In general, I’m all for planners and architects and their “Cities are awesome with awesomesauce” messaging. Cities are wonderful. Cities are sexy! Cities are infinitely many more times better than suburbs! Suburbs are just full of fat jobless losers bringing all the cool people down and ruining the environment. Suburbs, in fact, are ruining America.
Ok? Now that I’ve joined the zeitgeist and proven that I’m not one of those Joel Kotkin types that all the cool urban kids revile, can we talk about numbers?
Vishaan Chakrabarti is an associate professor of architecture at Columbia, so I don’t feel bad picking on him, but several of my students have circulated his NYT Op-Ed and it makes me rather sad. His recent Op-Ed notes that cities are growing (most are) and now full of those fab millenials, families, and retirees alike. There are many howlers in the article, but this one is a serious problem:
A staggering 90 percent of our gross domestic product and 86 percent of our jobs are generated in 3 percent of the continental United States, namely our cities.
Where did these numbers come from? The Bureau of Economic Analysis releases GDP numbers by metro region, not by incorporated areas (cities) as far as I know. Where did he get this number? I have no idea because he doesn’t tell us.
I’m pretty sure that’s not his research, and it’s not ok to throw around those numbers without telling us who actually produced the information, even in an Op-Ed. I think it’s a misquote of a Brookings report that came out of a few years ago or from Ed Glaeser’s book, but I could be wrong. You say “According to a recent report from researchers at….” and move to your point. Even if that is Chakrabarti’s own research, his book, or his team’s research, he should tell us where the info comes from.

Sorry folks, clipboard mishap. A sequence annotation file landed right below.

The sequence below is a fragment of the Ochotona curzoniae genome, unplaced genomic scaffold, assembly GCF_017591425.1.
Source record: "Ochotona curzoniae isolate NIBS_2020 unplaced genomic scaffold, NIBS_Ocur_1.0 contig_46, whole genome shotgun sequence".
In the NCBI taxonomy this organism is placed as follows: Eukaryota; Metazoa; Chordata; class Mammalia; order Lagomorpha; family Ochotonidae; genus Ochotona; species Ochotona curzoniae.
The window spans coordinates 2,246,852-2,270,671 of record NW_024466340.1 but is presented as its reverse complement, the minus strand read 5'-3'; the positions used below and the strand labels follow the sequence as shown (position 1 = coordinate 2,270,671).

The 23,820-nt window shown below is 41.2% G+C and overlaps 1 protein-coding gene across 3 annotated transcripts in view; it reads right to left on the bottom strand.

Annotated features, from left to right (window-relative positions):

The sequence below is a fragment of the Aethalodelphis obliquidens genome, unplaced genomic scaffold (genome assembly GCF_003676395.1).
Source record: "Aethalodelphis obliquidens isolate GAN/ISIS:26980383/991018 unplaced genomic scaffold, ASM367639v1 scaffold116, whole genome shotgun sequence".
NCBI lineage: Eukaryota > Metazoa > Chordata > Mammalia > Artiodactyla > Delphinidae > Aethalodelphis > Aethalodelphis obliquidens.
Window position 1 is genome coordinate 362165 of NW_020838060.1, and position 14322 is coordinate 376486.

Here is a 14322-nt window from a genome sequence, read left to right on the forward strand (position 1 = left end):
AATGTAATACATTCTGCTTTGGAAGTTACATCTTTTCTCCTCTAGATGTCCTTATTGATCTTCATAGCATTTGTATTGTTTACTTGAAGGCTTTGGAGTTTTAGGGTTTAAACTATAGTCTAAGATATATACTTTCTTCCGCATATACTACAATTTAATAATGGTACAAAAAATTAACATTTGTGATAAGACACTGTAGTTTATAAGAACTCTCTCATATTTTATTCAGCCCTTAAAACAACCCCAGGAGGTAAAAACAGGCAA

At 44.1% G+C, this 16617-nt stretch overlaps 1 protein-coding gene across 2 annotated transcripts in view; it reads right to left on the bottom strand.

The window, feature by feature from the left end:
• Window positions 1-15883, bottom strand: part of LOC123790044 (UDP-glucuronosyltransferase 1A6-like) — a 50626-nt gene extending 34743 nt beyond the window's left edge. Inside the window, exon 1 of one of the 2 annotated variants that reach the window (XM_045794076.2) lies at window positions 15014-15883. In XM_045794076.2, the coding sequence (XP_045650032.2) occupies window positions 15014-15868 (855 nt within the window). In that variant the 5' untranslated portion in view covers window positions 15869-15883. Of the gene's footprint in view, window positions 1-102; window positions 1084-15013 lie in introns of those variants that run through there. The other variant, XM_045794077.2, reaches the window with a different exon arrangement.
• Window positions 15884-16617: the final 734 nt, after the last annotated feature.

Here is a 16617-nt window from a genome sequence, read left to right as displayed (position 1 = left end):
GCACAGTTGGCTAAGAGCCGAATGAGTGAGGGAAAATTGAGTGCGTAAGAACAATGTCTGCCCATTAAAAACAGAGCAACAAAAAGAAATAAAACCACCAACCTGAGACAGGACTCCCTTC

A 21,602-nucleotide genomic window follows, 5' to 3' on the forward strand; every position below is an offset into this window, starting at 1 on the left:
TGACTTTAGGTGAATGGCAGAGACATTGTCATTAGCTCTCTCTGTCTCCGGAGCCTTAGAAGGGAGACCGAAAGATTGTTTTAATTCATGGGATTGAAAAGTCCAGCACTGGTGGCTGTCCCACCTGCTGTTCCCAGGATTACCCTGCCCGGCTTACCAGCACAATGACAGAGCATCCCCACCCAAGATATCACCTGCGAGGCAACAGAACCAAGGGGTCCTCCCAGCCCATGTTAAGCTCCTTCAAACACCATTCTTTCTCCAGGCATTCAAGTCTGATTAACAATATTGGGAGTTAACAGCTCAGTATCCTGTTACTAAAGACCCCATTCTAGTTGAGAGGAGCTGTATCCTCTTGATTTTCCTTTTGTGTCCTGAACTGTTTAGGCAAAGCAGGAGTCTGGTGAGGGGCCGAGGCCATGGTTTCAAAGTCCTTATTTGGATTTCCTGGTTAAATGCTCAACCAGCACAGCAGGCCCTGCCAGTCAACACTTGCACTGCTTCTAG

It IS true that MSAs are the engines. You can download the data from BEA and show that: Total US GDP is 15,566,077 (millions of chained $$$$2005); the amount of that which comes from MSAs is $12,206,566 (millions of chained $$$2005). So that’s some nice trillions there. But that percentage is about 80 percent, rounding up. Cities are part of metro regions, so how cities can be producing 90 percent of GDP while regions are producing only 80 percent is confusing. I don’t get it. Am I missing something? I am using real GDP adjusted for inflation. Anybody seen the 90 percent number?
I’m too lazy to look up the jobs numbers, but I suspect there is a similar problem there (e.g. conflating metro regional numbers with “cities”.) But at least you could get employment numbers by zip code rather than by MSA.
But I have an intellectual problem of traducing suburbs and then incorporating their portion of GDP into the argument for why cities are so much better than suburbs.
Chakrabarti throws around a lot of assertions about what millennials want, how cities are centers of support for marriage equality, etc etc….and I’m pretty sure that information comes from Pew and other sources. Given how poorly Chakrabarti presents the economic growth numbers, I’m not buying these assertions either.
Howlers and failing to discuss his sources notwithstanding, Chakrabarti wants to know why are we subsidizing those terrible suburbs?
Because most voters live in suburbs. That’s why: